Saturday, September 14, 2013

Monster Files:Frankenstein

Mary Shelley (born Mary Wollstonecraft Godwin) an English novelist planned a summer trip with the poet Lord Byron at Lake Geneva, in May 1816, accompanied by Percy Shelley and their son. She began writing what she assumed would be a short story, but she expanded this tale into her very first novel, “Frankenstein: or, The Modern Prometheus”, published anonymously in 1818. Upon waking from a dream, Mary Godwin conceived the idea for Frankenstein:

I saw the pale student of unhallowed arts kneeling beside the thing he had put together. I saw the hideous phantasm of a man stretched out, and then, on the working of some powerful engine, show signs of life, and stir with an uneasy, half vital motion. Frightful must it be; for supremely frightful would be the effect of any human endeavour to mock the stupendous mechanism of the Creator of the world.”
She later described that summer in Switzerland as the moment "when I first stepped out from childhood into life". The story has been fictionalized several times and formed the basis for a number of films.
The first film adaptation of the tale (a brief 16 min.), Frankenstein, was done by Edison Studios in 1910, written and directed by J. Searle Dawley, with Augustus Phillips as Frankenstein, Mary Fuerte as Elizabeth, and Charles Ogle as the Monster. There was also at least one European film version, the Italian Il Mostro di Frankenstein ("The Monster of Frankenstein") in 1921. The film's producer Luciano Albertini essayed the role of Frankenstein, with the creature being played by Umberto Guarracino, and Eugenio Testa directing from a screenplay by Giovanni Drivetti. The film is also now considered a lost film.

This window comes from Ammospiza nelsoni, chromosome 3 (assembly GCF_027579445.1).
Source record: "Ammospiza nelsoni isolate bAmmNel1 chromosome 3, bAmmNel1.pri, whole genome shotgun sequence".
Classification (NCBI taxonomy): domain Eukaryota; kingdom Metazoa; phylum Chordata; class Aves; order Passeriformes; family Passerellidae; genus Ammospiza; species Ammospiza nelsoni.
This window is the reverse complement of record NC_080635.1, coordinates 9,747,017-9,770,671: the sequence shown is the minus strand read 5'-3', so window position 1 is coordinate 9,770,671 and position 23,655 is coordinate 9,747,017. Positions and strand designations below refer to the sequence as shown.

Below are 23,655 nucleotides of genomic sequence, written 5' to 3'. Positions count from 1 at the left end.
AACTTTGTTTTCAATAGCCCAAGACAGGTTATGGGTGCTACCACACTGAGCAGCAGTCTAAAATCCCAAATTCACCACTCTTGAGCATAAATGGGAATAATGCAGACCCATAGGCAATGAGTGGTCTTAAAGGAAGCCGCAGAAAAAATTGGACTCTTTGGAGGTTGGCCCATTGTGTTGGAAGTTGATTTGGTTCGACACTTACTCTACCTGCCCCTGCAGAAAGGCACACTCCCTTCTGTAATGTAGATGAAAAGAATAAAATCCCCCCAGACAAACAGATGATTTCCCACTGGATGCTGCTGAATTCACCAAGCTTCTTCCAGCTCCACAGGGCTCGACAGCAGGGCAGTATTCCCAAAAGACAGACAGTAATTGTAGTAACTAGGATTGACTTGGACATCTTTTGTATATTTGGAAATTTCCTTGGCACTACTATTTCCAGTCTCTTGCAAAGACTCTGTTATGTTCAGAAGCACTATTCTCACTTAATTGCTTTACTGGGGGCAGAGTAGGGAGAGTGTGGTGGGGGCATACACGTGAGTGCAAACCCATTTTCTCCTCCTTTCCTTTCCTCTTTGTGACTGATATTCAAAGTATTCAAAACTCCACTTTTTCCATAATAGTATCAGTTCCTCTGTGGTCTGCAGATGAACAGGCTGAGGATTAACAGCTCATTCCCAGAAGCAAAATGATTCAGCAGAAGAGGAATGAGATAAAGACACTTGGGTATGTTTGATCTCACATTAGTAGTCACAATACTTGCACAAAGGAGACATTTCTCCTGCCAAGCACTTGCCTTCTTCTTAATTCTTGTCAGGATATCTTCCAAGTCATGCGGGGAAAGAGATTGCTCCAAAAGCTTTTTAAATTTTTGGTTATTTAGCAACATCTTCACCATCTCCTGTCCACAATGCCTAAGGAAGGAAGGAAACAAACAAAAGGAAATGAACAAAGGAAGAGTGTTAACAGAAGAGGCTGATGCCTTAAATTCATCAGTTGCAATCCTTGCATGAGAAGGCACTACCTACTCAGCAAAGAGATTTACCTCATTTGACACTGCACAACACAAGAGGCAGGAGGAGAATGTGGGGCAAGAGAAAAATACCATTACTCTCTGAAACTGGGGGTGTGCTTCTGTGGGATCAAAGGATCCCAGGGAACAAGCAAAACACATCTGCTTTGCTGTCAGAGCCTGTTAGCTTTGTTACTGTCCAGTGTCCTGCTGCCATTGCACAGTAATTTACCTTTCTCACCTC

The most famous adaptation of the story, 1931's Frankenstein, was produced by Universal Pictures directed by James Whale, and starred Boris Karloff as the monster. Karloff would reprise the Monster role in two of the sequels; Bride of Frankenstein (1935) & Son of Frankenstein (1939). The James Whale directed film Bride of Frankenstein also featured actress Elsa Lanchester portraying both Mary Shelley and the Bride. Lon Chaney Jr., would fill the Monster’s shoes in the sequel Ghost of Frankenstein (1942), starring along side Bela Lugosi as Ygor. Lugosi who turned down the role of Frankenstein’s Monster would don the neck bolts in the crossover movie Frankenstein Meets the Wolf Man (1943). In both House of Frankenstein (1944) & House of Dracula (1945), the role of Frankenstein’s Monster was played by stunt man Glenn Strange.